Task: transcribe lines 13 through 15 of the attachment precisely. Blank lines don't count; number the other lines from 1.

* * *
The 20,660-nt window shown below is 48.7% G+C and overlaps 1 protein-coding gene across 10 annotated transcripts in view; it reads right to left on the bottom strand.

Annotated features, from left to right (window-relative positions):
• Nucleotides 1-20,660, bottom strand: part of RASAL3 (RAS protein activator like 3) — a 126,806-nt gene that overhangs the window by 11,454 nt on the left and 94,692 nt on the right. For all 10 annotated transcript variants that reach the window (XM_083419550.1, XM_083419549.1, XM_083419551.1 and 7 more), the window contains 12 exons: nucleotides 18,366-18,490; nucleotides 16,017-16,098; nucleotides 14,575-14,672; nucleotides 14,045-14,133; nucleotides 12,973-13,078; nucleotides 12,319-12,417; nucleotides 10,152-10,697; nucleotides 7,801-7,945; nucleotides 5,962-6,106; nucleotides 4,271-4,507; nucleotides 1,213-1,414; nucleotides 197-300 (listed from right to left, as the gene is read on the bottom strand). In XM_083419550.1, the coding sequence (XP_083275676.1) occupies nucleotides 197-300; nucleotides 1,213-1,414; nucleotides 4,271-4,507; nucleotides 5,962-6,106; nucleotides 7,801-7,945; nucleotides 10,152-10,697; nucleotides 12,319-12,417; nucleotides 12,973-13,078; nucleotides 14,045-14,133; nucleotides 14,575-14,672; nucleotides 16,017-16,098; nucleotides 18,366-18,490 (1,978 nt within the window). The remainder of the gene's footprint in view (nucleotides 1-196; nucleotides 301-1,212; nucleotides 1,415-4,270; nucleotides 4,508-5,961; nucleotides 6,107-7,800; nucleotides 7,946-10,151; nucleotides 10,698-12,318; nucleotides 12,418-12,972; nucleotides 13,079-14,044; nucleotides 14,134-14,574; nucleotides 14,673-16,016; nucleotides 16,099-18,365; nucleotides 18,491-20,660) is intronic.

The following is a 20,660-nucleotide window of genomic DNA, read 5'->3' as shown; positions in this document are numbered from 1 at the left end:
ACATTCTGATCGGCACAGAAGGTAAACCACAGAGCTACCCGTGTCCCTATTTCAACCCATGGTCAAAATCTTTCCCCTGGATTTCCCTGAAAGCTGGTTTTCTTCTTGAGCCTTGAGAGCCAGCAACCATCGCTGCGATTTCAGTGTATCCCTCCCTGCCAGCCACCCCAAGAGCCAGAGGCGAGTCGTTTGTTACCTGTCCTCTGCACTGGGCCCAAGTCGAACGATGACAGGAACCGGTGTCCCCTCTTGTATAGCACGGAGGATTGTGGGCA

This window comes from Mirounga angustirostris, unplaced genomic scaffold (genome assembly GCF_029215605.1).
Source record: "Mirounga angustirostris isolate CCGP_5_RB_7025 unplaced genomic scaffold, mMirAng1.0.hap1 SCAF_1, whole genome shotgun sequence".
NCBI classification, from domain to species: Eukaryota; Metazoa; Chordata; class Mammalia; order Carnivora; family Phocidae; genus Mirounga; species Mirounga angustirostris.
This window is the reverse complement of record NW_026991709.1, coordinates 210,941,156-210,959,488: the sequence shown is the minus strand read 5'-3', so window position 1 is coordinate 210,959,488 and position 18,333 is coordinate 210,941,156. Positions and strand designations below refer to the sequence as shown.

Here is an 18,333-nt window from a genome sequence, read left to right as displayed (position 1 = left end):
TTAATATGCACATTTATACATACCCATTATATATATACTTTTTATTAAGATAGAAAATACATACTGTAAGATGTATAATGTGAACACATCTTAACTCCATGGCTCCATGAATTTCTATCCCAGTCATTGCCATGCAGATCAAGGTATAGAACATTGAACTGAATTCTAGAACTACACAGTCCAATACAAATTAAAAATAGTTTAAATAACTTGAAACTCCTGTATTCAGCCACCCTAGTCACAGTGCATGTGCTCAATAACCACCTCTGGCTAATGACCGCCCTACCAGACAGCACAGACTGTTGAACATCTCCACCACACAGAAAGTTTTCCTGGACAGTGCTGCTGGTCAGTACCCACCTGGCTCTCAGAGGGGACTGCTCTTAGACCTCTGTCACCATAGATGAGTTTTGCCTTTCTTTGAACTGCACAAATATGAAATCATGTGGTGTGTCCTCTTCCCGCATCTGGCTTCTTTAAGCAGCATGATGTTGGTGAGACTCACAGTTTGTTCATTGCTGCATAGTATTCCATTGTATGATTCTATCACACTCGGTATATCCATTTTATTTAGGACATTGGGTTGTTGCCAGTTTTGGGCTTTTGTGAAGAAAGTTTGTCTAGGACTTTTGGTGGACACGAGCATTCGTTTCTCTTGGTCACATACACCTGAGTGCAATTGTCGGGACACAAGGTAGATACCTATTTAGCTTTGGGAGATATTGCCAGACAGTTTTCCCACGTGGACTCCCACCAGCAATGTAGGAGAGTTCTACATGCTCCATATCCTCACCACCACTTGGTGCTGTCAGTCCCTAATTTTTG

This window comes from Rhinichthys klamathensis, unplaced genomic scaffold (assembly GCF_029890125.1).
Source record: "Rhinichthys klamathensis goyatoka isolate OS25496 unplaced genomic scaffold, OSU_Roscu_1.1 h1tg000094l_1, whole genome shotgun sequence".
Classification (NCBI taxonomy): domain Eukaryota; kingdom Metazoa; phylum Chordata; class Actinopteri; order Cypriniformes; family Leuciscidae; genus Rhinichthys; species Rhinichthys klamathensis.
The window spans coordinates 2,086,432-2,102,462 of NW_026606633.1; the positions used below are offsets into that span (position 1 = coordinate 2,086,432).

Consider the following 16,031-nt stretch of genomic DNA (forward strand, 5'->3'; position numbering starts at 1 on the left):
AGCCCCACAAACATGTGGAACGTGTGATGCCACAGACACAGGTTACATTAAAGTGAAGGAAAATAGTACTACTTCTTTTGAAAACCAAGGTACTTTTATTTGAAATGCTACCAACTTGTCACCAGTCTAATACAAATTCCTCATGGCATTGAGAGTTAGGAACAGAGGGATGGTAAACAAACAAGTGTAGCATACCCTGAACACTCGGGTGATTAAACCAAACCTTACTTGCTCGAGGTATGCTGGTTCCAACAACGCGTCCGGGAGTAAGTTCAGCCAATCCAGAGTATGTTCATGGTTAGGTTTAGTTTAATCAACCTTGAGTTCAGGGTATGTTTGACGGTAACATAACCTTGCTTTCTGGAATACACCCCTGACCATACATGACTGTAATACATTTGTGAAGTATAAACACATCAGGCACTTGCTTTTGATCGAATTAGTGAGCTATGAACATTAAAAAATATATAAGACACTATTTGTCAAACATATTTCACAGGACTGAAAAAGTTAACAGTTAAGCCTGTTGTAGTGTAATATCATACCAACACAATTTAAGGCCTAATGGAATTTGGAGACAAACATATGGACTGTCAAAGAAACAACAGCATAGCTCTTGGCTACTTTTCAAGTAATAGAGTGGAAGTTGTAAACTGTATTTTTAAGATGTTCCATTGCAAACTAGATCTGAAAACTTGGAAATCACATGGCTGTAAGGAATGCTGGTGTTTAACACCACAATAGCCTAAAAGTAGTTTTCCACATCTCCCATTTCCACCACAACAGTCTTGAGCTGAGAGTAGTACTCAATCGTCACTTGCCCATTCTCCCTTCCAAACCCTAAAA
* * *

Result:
Source record: "Rhinichthys klamathensis goyatoka isolate OS25496 unplaced genomic scaffold, OSU_Roscu_1.1 h1tg000094l_1, whole genome shotgun sequence".
Classification (NCBI taxonomy): domain Eukaryota; kingdom Metazoa; phylum Chordata; class Actinopteri; order Cypriniformes; family Leuciscidae; genus Rhinichthys; species Rhinichthys klamathensis.
The window spans coordinates 2,086,432-2,102,462 of NW_026606633.1; the positions used below are offsets into that span (position 1 = coordinate 2,086,432).